His evening call would have been around the time I was passing this evening and this is how the nursing home of old was looking. It’s the near one with the red door.
It’s lovely that these houses are still in existence and so well maintained.
I can’t but smile as I think of Mother’s description of Big Sis’ disappointment with the baldy baby that I was. She had been madly looking forward to having a little sister and thought I would be like her doll ~ Emily-Anne. As you can see from this photo that Father took, Emily-Anne raised the bar rather high!
The card I got from Big Sis this morning certainly indicated that she’s well over her disappointment.
As for Big Bro, he and I have been the best of friends since Day 1. He’s a great one for tossing out crumbs of advice so this P.S. on his card was absolutely true to form:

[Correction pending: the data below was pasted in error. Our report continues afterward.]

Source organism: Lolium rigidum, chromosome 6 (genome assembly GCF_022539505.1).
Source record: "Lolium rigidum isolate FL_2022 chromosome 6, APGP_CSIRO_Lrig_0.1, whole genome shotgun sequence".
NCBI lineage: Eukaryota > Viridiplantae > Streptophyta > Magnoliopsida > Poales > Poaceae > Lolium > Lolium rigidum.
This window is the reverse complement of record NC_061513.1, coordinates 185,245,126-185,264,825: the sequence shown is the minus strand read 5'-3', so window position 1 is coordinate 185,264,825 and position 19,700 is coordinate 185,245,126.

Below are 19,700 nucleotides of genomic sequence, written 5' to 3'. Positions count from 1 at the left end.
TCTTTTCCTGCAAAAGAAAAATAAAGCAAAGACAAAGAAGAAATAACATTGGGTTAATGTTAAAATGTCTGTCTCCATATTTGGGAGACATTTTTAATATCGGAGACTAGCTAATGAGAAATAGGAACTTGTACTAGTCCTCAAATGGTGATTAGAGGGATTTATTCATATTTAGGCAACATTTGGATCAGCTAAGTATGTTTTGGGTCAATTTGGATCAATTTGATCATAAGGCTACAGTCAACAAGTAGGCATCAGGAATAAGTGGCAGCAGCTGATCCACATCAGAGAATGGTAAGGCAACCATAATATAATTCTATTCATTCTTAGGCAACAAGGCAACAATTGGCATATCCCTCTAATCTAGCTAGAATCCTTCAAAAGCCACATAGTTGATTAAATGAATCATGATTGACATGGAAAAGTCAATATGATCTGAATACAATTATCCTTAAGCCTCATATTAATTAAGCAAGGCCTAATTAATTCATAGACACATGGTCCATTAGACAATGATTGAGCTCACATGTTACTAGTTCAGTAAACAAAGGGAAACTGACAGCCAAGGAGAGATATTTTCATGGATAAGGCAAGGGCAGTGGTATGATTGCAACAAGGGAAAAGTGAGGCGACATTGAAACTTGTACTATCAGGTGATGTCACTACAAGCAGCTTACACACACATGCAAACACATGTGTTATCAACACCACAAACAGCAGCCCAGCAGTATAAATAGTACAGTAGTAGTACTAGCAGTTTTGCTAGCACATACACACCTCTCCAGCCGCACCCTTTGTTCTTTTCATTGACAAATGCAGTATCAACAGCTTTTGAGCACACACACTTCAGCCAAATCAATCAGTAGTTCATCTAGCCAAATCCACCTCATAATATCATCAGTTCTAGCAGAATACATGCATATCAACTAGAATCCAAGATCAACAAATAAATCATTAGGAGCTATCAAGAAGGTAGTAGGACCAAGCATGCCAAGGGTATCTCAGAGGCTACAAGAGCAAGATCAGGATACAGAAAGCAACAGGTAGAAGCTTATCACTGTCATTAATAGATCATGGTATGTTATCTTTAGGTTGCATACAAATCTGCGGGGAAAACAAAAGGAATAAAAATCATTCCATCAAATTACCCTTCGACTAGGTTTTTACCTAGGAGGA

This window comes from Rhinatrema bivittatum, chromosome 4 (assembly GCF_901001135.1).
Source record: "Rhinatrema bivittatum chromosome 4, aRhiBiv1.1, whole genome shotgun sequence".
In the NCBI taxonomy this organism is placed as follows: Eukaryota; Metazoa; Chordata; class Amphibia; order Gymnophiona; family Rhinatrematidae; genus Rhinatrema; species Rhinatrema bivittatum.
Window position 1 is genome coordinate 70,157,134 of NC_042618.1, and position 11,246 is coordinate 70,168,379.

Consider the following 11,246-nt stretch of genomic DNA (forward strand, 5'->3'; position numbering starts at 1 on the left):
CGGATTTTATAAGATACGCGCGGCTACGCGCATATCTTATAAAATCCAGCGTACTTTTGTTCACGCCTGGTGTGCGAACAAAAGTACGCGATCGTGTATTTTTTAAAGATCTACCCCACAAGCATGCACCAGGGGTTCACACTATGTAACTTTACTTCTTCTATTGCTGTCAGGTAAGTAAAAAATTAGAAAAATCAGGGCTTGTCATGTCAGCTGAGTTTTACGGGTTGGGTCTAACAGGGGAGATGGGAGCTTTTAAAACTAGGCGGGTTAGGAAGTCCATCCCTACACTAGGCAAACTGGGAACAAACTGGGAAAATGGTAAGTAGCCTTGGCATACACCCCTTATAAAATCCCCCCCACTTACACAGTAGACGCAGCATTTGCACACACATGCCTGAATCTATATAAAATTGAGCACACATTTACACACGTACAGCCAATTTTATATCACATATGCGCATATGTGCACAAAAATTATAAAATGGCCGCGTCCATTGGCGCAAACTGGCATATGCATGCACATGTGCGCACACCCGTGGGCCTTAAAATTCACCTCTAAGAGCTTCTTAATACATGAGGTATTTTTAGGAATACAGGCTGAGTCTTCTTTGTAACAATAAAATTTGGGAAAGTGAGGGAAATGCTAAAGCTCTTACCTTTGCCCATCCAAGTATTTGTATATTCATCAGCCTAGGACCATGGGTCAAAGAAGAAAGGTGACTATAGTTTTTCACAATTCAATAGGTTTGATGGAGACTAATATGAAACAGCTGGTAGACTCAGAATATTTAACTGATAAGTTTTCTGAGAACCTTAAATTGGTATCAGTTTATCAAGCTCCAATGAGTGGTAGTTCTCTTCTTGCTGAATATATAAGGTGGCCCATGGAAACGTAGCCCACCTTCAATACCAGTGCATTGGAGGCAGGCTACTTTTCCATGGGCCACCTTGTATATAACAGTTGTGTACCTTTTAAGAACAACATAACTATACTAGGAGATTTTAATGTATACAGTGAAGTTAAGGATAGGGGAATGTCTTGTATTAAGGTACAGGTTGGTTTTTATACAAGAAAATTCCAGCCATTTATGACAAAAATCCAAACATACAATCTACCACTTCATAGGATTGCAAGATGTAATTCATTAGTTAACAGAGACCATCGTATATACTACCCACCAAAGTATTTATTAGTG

The feature of Tramore that you see long before you reach the town from pretty much any direction is the steeple of the Roman Catholic Church ~ The Church of the Holy Cross.
I was Baptized in this church back in 1957 ~ and even though I’m no longer a believer, I love the building as it is such a part of the town that I proudly call ‘home.’ Speaking of ‘home,’ the church is very close to where we live and I have a full view of the steeple just standing in the kitchen.
The foundation stone for the Holy Cross Church, which was designed by Mr. J.J. McCarthy, was laid in 1856 and the tower and spire were completed in 1871. Before that time, a thatched chapel close to the existing church served the people of Tramore.